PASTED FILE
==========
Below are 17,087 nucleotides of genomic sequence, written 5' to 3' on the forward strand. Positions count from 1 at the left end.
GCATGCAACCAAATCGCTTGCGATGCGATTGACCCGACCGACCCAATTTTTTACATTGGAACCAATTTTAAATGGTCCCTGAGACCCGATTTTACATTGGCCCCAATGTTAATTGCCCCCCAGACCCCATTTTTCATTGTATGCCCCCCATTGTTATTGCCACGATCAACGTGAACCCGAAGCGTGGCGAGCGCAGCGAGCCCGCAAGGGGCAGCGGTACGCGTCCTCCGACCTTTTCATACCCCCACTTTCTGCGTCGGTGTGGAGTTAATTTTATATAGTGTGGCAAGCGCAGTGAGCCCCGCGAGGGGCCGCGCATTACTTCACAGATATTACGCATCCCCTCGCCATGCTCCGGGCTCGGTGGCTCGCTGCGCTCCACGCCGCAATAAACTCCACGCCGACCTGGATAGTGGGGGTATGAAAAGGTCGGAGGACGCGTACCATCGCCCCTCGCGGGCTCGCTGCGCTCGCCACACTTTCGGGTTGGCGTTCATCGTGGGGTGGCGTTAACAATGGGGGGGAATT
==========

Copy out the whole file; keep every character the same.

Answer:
Below are 17,087 nucleotides of genomic sequence, written 5' to 3' on the forward strand. Positions count from 1 at the left end.
GCATGCAACCAAATCGCTTGCGATGCGATTGACCCGACCGACCCAATTTTTTACATTGGAACCAATTTTAAATGGTCCCTGAGACCCGATTTTACATTGGCCCCAATGTTAATTGCCCCCCAGACCCCATTTTTCATTGTATGCCCCCCATTGTTATTGCCACGATCAACGTGAACCCGAAGCGTGGCGAGCGCAGCGAGCCCGCAAGGGGCAGCGGTACGCGTCCTCCGACCTTTTCATACCCCCACTTTCTGCGTCGGTGTGGAGTTAATTTTATATAGTGTGGCAAGCGCAGTGAGCCCCGCGAGGGGCCGCGCATTACTTCACAGATATTACGCATCCCCTCGCCATGCTCCGGGCTCGGTGGCTCGCTGCGCTCCACGCCGCAATAAACTCCACGCCGACCTGGATAGTGGGGGTATGAAAAGGTCGGAGGACGCGTACCATCGCCCCTCGCGGGCTCGCTGCGCTCGCCACACTTTCGGGTTGGCGTTCATCGTGGGGTGGCGTTAACAATGGGGGGGAATT